Black Vulture Control

By Jeff Franklin, University of Kentucky The mAGazine 

Last spring, one of Dave Parker’s registered Hereford cows was in labor. Suddenly black vultures, large raptor birds with bare black heads and sooty plumage, swooped down to peck out the eyes and nose of the newborn calf as it appeared from the birth canal.

The calf couldn’t survive the attack, so the Bracken County beef producer had to kill the calf and bury it. He called the problem “detrimental to our livelihood” for Kentucky livestock producers, one they have been facing for several years now from these predacious birds.

“If it is a bull calf and a good animal, you could sell it for a herd bull,” Parker said. “You could face a loss between $5,000 and $10,000, if these birds kill it.”

Adding to the problem is the fact that black vultures are federally protected under the Migratory Bird Treaty Act of 1918, preventing farmers from killing the birds. Wanting to create an awareness about the issue, David Appelman, Bracken County extension agent for agriculture and natural resources, says he “stepped out of his comfort area” to do something about the problem.

“It is devastating for our farmers, but through our awareness and encouragement with wildlife of cials and legislators, we (Cooperative Extension agents) have gotten a program through Kentucky Farm Bureau that allows our farmers to get a permit through a very streamlined process,” Appelman said.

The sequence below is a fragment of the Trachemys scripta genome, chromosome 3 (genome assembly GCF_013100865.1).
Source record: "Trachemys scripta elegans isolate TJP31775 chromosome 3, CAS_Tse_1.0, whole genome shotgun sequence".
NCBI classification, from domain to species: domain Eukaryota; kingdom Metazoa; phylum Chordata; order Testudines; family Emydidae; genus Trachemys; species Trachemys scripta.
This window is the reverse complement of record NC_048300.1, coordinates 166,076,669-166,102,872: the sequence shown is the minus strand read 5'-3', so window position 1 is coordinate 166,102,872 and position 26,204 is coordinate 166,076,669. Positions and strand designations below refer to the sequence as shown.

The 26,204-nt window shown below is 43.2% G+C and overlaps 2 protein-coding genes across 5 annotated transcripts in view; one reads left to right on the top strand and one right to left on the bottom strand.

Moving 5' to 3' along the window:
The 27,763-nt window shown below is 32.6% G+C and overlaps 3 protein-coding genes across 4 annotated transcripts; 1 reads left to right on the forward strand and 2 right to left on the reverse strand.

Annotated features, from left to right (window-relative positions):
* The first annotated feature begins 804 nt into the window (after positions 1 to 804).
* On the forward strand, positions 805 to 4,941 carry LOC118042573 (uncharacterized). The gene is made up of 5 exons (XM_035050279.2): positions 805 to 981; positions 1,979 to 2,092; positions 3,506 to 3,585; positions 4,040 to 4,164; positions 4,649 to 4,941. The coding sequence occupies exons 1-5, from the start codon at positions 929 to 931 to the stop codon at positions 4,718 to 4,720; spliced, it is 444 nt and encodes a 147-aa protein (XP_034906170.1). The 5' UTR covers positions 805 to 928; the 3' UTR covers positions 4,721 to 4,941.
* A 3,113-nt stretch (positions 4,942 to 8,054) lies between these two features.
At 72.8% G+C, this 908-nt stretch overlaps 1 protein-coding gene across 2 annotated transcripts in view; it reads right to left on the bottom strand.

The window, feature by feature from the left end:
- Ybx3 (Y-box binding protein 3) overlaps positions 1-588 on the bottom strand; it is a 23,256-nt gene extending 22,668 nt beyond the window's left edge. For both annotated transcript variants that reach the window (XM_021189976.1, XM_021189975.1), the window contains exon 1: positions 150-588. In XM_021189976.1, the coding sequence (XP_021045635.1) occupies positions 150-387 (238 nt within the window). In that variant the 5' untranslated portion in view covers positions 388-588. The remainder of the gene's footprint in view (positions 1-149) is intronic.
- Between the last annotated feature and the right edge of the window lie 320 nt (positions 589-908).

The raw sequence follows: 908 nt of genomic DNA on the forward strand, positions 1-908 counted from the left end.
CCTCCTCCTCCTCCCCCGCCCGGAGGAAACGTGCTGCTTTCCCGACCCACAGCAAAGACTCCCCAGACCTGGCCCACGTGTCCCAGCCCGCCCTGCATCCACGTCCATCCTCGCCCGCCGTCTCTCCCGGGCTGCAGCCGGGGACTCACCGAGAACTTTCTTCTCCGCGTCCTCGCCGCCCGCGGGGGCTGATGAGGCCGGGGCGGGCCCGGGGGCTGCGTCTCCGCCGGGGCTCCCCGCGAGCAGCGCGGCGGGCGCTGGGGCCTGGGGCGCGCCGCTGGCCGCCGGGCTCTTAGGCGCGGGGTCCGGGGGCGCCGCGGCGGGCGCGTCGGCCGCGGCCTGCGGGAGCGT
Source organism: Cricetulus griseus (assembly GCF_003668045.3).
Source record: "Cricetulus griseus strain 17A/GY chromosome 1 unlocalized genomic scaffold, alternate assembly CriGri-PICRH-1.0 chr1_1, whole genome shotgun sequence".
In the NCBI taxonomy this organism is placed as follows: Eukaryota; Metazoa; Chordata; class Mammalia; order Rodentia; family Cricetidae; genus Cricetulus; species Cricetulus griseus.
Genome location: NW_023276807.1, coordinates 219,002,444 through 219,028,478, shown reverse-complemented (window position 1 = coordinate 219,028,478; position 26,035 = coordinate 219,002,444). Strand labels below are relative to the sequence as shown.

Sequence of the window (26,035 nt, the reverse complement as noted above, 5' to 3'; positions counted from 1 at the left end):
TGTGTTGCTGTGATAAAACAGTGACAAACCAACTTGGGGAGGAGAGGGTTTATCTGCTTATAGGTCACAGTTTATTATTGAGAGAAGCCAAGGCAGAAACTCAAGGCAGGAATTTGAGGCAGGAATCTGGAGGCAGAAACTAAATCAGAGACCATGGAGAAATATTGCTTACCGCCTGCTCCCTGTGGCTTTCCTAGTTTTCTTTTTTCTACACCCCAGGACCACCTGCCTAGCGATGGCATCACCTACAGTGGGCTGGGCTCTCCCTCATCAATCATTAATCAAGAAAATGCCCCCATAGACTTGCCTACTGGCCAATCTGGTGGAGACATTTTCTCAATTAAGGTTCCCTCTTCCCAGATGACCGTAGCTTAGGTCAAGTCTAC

Working with Kentucky’s congressional delegation in Washington, and state and federal agencies, KFB funded a statewide bird degradation permit that allows the organization to issue sub-permits to producers, if they meet certain criteria.

“We are doing this right,” said Joe Cain, KFB’s state commodity coordinator. “We are not just going out and sport-killing vultures. This is a livestock protection issue, it’s not about letting someone go and shoot something.”

Currently, there are 700 sub-permits available to Kentucky livestock producers. The permits are good through March 2016, and will probably be renewed. Without the permit, anyone killing a black vulture could face a hefty ne and even jail time. Livestock protection sub-permits are approved on an individual basis for up to ve takes of black vultures. Last year, around 175 calves and 10 cows were reported killed by the birds.


  1. What is the main idea of this article?
  2. How are vulture attacks affecting livestock producers in Kentucky?
  3. From a legal standpoint, why is controlling the vultures an issue?
  4. How are the Cooperative Extension Service, Kentucky Farm Bureau, and wildlife agencies approaching this issue? 

Kentucky Food and Farm Files is a program of the Kentucky Agriculture and Environment in the Classroom and its supporting members. This article may be reproduced for educational purposes only. 

Jennifer Elwell